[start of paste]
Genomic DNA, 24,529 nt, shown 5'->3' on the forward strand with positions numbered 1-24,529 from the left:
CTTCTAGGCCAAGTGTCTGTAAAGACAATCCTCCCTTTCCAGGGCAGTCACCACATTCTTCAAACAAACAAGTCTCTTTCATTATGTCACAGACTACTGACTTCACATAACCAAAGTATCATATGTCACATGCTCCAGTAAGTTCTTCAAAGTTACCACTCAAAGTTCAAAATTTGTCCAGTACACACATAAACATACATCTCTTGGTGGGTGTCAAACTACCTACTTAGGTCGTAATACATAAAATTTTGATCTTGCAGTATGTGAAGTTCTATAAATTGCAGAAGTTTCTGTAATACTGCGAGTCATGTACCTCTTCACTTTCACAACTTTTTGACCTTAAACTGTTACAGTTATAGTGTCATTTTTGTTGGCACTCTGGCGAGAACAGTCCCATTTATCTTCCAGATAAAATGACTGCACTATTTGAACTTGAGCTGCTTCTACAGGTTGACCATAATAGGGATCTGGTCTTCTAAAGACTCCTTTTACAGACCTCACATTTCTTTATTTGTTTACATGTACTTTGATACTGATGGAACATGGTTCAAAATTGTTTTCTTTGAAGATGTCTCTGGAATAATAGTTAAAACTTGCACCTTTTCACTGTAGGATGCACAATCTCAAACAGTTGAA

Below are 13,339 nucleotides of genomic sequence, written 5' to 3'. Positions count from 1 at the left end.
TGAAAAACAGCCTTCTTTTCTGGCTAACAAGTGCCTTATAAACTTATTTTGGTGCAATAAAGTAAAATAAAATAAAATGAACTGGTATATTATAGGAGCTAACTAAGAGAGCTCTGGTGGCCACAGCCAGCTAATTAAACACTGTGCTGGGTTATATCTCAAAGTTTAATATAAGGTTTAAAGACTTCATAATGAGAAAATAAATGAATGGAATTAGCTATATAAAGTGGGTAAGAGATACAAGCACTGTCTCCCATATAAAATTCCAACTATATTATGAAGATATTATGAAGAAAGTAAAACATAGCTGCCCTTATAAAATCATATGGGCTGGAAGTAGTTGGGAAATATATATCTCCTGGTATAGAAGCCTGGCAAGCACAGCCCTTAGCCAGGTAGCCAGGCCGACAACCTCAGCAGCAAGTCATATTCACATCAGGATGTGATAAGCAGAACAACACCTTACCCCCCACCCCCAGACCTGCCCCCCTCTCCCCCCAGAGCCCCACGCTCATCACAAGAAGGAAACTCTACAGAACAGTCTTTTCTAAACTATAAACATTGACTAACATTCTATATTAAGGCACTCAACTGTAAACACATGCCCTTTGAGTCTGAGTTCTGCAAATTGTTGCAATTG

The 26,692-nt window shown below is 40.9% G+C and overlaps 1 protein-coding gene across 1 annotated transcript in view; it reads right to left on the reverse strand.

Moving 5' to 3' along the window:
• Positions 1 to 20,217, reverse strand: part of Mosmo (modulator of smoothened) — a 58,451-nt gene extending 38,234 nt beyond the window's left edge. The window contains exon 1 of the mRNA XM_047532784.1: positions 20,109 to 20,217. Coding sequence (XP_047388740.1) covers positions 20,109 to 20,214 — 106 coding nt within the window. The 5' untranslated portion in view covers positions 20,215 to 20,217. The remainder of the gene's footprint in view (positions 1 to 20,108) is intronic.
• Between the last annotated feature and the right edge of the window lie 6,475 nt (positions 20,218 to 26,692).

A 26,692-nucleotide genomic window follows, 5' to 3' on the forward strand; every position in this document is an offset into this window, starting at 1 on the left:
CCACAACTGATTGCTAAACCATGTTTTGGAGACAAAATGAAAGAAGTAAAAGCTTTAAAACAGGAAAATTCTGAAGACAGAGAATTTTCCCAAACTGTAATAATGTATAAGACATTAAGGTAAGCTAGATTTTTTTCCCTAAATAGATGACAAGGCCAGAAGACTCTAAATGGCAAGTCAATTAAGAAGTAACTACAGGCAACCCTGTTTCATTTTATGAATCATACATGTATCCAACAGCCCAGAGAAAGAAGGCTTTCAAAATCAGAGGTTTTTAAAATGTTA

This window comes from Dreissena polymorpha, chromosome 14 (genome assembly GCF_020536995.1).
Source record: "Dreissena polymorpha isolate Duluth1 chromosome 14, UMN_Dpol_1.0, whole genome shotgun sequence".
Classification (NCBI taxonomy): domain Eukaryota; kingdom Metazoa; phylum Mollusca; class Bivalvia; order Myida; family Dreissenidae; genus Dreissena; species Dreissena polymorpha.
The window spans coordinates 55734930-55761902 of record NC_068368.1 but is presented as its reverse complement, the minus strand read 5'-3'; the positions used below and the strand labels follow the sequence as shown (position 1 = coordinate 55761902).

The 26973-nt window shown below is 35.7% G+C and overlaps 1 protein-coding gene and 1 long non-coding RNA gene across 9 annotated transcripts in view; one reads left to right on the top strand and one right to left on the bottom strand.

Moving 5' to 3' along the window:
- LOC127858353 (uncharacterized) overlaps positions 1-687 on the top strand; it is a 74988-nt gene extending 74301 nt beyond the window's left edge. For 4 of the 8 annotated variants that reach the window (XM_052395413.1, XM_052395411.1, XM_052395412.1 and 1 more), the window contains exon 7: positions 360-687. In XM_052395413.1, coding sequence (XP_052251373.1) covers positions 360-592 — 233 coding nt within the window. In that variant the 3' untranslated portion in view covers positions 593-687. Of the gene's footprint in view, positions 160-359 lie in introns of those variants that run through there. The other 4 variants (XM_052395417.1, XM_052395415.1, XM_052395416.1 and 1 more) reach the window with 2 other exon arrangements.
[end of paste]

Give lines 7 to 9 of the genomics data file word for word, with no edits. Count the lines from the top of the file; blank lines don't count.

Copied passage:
• Positions 1 to 20,217, reverse strand: part of Mosmo (modulator of smoothened) — a 58,451-nt gene extending 38,234 nt beyond the window's left edge. The window contains exon 1 of the mRNA XM_047532784.1: positions 20,109 to 20,217. Coding sequence (XP_047388740.1) covers positions 20,109 to 20,214 — 106 coding nt within the window. The 5' untranslated portion in view covers positions 20,215 to 20,217. The remainder of the gene's footprint in view (positions 1 to 20,108) is intronic.
• Between the last annotated feature and the right edge of the window lie 6,475 nt (positions 20,218 to 26,692).

A 26,692-nucleotide genomic window follows, 5' to 3' on the forward strand; every position in this document is an offset into this window, starting at 1 on the left: